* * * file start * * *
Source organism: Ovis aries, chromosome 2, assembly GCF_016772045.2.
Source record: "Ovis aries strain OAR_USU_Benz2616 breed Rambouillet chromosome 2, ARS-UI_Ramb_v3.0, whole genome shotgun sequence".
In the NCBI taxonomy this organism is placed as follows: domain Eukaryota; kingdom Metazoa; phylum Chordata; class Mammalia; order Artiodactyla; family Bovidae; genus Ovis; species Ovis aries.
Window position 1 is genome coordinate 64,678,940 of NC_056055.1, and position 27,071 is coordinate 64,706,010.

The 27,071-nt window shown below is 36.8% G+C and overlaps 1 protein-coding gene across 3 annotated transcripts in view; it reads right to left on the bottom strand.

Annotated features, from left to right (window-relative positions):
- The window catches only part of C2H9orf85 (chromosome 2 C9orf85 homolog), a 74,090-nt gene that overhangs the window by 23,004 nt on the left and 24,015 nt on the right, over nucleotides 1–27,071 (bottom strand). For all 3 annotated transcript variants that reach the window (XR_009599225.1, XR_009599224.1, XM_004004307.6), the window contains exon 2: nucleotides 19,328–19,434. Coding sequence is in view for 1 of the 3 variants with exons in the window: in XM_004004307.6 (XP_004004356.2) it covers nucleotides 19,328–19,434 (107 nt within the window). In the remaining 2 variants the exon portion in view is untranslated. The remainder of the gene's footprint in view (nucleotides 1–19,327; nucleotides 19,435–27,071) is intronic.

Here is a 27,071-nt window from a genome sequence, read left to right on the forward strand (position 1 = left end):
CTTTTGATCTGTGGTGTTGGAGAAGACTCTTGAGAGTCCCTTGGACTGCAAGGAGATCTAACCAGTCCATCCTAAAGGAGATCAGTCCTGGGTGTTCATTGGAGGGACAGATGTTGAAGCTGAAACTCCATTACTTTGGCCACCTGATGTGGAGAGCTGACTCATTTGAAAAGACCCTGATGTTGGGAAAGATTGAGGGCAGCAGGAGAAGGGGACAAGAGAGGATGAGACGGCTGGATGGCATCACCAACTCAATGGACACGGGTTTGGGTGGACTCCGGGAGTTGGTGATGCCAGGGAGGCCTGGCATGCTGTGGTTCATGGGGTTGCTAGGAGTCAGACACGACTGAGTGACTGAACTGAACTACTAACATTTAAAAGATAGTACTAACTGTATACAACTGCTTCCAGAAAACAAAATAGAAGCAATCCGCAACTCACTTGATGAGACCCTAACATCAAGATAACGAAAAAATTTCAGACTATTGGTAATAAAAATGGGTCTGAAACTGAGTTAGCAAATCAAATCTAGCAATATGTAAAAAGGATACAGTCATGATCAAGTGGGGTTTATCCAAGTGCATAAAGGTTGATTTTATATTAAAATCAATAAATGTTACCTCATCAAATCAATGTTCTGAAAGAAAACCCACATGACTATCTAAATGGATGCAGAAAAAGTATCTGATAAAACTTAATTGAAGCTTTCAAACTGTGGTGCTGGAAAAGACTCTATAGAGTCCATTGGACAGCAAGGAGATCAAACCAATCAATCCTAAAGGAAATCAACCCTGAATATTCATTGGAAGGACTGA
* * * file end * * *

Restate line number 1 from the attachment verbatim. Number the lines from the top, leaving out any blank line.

Source organism: Ovis aries, chromosome 2, assembly GCF_016772045.2.